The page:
Saturday, November 27, 2010

Mount Kenya - Part I

Other Gods

They saw the mound
of black and white plumes
hunched back of a giant ostrich
kirinyaga, said the Kikuyus
kii’nyaa, said the Kambas
two tongues, two tribes, One Faith!

Blending with the skies
veiled from prying eyes
Unmanifest, it stood there
somewhere, above the treeline
at daybreak, when the clouds parted
as sheers peeled by temple priest
marbled Idols were revealed
in a rare darshan to believers – all

The vision:
of snow-clad peaks on dark massif
rising from the Equator floor -
of Day and Night
of Light and Darkness
in that one sight!

The resting place:
Of Creator Ngai, Lord of Nature
Revered and feared…
The houses they built facing the Mount
lore they wove round the slopes
Farms they laid at His feet, crops at the altar
An offering –
without disturbing His creed.

Cedar, oak, bamboo, redwood
Elephant, buffalo, antelope, turaco
Gladioli, violets, orchids, and ferns
Embellishments, they preserved in piety.

Centre of Universe, it was
for the First Man
baptized, bastardized by Outsiders
seeking to conquer, demystify
Mount Kenya – it became
yet another peak to be scaled
that lent their land its foreign name!

Born of the Great Rift
Of juices spewed from Earth’s womb
Rising from the Ashes…
Once tallest of them all
Towering above Kilimanjaro, Everest even
Since then, weathered, eroded
Grand, it stands, nonetheless –
Nemesis of the mountaineer clan

To the subjects, still
the sacred ‘Mountain of Brightness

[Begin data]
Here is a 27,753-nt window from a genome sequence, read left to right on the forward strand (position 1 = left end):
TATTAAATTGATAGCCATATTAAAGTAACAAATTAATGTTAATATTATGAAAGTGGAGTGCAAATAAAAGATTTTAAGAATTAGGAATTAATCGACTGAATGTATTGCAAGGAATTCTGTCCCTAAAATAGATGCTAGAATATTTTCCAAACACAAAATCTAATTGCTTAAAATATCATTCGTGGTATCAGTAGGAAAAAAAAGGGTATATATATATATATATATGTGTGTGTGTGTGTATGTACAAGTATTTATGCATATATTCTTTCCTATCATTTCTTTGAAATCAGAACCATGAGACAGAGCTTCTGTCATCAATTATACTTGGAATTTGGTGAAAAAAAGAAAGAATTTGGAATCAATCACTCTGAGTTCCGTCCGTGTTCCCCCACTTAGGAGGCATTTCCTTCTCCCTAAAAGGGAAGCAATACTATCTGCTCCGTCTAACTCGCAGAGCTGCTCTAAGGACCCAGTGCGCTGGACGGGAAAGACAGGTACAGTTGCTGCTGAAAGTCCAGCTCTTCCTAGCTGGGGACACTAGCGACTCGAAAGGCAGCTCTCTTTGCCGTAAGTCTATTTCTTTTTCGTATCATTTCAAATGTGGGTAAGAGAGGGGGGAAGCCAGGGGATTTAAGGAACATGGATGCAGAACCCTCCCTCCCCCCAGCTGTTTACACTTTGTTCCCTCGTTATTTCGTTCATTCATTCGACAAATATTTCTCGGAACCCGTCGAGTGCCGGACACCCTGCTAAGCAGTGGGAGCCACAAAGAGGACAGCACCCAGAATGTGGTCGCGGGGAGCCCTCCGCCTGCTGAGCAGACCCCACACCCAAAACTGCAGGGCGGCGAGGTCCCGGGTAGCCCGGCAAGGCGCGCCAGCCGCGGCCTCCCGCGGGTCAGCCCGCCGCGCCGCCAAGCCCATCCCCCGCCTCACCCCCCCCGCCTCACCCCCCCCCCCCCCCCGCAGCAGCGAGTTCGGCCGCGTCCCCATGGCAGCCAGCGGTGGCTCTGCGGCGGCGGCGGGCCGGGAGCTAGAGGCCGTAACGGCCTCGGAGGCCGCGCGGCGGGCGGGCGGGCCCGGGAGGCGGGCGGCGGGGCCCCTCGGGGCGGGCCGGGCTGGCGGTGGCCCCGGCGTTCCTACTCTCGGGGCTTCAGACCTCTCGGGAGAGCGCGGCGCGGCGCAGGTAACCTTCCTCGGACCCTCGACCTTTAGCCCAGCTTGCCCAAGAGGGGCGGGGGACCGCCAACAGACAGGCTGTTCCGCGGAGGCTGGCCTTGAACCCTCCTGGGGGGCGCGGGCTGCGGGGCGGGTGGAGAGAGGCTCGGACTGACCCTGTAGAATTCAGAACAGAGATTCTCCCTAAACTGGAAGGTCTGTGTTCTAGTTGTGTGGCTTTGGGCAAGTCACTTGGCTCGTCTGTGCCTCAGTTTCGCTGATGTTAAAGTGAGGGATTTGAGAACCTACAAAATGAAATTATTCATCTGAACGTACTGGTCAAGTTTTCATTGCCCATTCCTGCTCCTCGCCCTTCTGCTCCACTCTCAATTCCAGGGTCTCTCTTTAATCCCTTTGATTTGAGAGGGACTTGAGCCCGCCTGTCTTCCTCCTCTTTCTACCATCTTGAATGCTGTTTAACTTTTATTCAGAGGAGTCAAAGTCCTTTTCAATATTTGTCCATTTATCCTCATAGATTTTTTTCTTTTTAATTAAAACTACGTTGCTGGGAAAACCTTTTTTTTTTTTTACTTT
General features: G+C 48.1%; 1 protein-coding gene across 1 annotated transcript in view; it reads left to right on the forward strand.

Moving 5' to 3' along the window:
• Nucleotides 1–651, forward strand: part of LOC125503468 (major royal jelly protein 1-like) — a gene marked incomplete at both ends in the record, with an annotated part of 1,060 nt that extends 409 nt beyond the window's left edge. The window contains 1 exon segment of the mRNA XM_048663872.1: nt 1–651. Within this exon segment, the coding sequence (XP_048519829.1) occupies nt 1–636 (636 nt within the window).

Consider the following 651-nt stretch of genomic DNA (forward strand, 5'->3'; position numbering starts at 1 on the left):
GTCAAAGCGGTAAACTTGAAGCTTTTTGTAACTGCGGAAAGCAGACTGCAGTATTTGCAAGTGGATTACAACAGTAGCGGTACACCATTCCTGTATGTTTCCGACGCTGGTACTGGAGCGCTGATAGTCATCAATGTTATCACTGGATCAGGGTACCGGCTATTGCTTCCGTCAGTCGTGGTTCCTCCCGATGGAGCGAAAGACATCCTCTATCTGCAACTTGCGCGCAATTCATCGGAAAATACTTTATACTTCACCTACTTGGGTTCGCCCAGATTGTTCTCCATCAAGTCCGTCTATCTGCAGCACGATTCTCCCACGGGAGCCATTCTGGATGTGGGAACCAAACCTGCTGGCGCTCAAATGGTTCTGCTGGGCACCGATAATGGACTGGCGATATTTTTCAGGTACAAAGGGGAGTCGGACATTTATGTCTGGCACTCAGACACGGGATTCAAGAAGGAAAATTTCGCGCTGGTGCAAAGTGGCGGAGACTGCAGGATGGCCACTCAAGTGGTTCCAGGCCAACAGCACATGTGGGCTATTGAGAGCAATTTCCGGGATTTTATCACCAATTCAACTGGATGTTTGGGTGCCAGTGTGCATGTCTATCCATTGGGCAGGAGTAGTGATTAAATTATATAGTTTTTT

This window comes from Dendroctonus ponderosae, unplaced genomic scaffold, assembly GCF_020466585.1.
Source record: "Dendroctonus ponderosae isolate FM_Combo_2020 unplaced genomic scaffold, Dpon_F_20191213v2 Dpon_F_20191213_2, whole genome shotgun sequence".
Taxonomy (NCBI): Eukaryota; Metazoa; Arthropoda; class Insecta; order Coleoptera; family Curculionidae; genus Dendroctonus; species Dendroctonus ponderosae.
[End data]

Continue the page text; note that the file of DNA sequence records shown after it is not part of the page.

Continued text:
to be worshipped –
this Abode of God

The Almighty African Himalayas!

When men and mountain meet

During the day, as I looked above the treeline on the opposite edge of the salt lick, from my balcony, I wouldn’t have suspected that the grey-blue sky speckled with clouds could hide a massive secret. But at daybreak, as one rubbed the sleep off ones eyes, dream-like an apparition of snow-draped mountains loomed in the near distance. In a rare gesture, Mount Kenya, the Mountain of God for the local inhabitants – the Kikuyus and Kambas, revealed itself, in benediction. Watching the magnificence moulded of million years, rear its head thus made me size my insignificance, and yet, somewhere, I felt the connection of both of us being Earth’s children, blessed in that moment of meeting of man and mountain. 

Mount Kenya - Part II

Rendezvous at the Equator

Yet another year gone by, yet another ‘birthday’…this day we decided to spend ‘family time’ tucked away  in the foothills of Mount Kenya far from civilization. The journey, itself, was a fantastic curtain-raiser to the weekend ahead…

Lush leafy abundance of coffee plantations punctuated by silver oak, eucalyptus and orchards of mangoes and bananas lining the snaking deserted roads rushed past in a mosaic that might have been from another lifetime. I forgot that I was heading out of Nairobi and felt that I was traveling the Coonoor-Ooty hill-road back in the Nilgiris. Few vignettes like the famed flame trees (African tulip with its red tubular flowers) of Thika (immortalized by Elspeth Huxley in an eponymous book ) nudged me to my true bearings. School children in red, the colour of the peoples of Kenya, would suddenly burst on the scene, waving and chattering, enlivening the still landscape. The drizzle, the nip and the light mist hovering around made me feel that we were leaving the earth and flying, rising to meet the clouds.